The point is significant for, as we saw in chapter 5, Christians were beginning to cheerfully sell their ancestral land for the purposes of the kingdom. This would be unthinkable if the resurrection of Jesus had not ushered the kingdom into a new realm with boundless dimensions of time and space. To summarize Stephen’s first point, God is a pilgrim God, who transcends time and space.
B. The purpose of the law: The story of God’s faithfulness
Stephen retells the story of Joseph and Moses with a new lens in order to subvert the Sanhedrin’s narrow understanding of the law. The primary purpose of the law is not to articulate holy ordinances to be rigorously kept or to designate man-made shrines to make pilgrimages to. The major concern of the law (which is primarily composed of narrative stories) is to document God’s faithfulness in raising up deliverers to rescue his people in new and unimaginable ways. In Joseph’s case, his family was rescued from famine, and in Moses’ case Israel was delivered from 400 years of slavery in Egypt.
These stories of God’s faithfulness are not designed to keep us locked onto to the past, but to look ahead to a glorious future. History is not static, but ever moving forward. Joseph and Moses become harbingers of a coming Deliverer, a new and greater Moses, who would ultimately save God’s people from their sins and write his law on their hearts. Identifying the “prophet to come” is not rocket science, for the “way” God raises up a deliverer follows a consistent pattern throughout salvation history.
C. Joseph sets the pattern (7:9–16)
“And the patriarchs, jealous of Joseph, sold him into Egypt; but God was with him and rescued him out of all his afflictions and gave him favor and wisdom before Pharaoh, king of Egypt, who made him ruler over Egypt and over all his household…And on the second visit Joseph made himself known to his brothers.” (vv. 9–10, 13a)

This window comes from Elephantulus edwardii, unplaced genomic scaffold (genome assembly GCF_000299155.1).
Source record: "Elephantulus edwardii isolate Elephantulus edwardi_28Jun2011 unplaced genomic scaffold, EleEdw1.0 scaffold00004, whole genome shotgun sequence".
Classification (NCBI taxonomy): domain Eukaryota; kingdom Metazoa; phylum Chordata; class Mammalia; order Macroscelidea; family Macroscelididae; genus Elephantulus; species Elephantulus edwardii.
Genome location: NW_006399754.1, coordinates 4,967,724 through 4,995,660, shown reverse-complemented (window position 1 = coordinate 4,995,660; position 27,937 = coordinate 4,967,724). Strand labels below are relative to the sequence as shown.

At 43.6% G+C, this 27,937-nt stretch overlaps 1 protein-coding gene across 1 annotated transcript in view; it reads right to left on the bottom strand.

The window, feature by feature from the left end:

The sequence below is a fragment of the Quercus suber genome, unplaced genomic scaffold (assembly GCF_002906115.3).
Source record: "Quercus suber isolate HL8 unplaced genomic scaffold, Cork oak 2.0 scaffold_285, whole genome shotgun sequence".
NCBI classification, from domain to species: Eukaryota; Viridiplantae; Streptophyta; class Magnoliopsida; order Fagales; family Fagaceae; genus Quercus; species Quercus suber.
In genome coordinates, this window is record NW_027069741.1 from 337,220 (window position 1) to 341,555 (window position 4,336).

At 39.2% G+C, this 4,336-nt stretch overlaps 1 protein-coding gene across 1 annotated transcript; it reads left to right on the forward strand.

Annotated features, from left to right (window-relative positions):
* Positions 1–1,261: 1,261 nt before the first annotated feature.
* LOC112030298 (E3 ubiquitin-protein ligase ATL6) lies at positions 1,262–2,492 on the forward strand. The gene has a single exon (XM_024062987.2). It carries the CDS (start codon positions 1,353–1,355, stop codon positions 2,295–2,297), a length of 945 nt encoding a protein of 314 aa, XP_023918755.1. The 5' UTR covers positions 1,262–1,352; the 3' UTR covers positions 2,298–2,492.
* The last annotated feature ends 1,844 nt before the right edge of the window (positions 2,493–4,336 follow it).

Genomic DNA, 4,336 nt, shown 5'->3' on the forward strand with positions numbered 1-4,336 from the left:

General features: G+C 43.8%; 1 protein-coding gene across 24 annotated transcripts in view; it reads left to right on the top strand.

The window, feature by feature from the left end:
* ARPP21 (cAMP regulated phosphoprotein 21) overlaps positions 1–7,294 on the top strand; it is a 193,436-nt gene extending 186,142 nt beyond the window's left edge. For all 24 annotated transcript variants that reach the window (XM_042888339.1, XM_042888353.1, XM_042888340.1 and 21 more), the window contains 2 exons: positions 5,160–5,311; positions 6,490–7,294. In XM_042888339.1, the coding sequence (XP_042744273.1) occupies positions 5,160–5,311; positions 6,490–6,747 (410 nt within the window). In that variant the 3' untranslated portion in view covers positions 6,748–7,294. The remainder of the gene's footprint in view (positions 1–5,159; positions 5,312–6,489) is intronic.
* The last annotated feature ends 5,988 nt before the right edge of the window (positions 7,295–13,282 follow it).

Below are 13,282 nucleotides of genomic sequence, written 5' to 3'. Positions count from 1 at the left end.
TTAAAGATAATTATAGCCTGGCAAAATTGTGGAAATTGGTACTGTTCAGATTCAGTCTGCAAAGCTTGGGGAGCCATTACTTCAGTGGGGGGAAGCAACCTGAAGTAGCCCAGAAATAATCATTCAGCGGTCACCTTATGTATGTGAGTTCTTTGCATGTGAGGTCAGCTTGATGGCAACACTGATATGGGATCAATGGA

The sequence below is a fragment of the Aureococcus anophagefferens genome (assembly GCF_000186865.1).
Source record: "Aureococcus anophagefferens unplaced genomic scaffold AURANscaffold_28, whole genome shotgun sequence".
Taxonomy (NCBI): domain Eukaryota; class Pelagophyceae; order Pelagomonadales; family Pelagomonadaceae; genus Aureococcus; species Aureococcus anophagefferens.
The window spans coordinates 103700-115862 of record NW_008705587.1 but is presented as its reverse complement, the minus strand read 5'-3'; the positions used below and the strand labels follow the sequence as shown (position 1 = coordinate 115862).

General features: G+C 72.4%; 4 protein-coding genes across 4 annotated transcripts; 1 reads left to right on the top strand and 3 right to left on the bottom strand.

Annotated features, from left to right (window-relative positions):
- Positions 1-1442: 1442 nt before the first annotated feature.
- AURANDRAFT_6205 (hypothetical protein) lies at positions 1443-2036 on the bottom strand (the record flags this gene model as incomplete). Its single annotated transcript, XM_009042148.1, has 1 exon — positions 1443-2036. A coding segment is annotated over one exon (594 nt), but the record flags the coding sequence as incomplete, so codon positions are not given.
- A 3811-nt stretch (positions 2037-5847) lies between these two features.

In Joseph’s case he was first rejected by his brothers (because of their envy) and sold into Egypt. But after years of imprisonment God vindicated his servant, reversed his destiny and exalted him as prince over all Egypt. Luke Timothy Johnson highlights this pattern:
The one rejected by his own people, in other words, is empowered through God’s intervention, and is now in a position to save the ones who rejected him. The second feature of the Joseph story is the way Luke exploits the double visit of the family to the presence of Joseph. The first visit is one in which they do not recognize Joseph, although, he knows them. The second visit is one in which Joseph makes himself known, they recognize him, and therefore they can be saved from their affliction caused by famine.7
D. Moses’ story repeats the pattern (7:17–36)
“And Moses was instructed in all the wisdom of the Egyptians, and he was mighty in his words and deeds. When he was forty years old, it came into his heart to visit his brothers, the children of Israel. And seeing one of them being wronged, he defended the oppressed man and avenged him by striking down the Egyptian. He supposed that his brothers would understand that God was giving them salvation by his hand, but they did not understand.” (vv. 22–25)
The pattern is repeated with Moses, who God raised up to save his people from slavery in Egypt. When he first visited his people, they did not recognize him as God’s deliverer and he was forced to flee “and became an exile in the land of Midian” (7:29).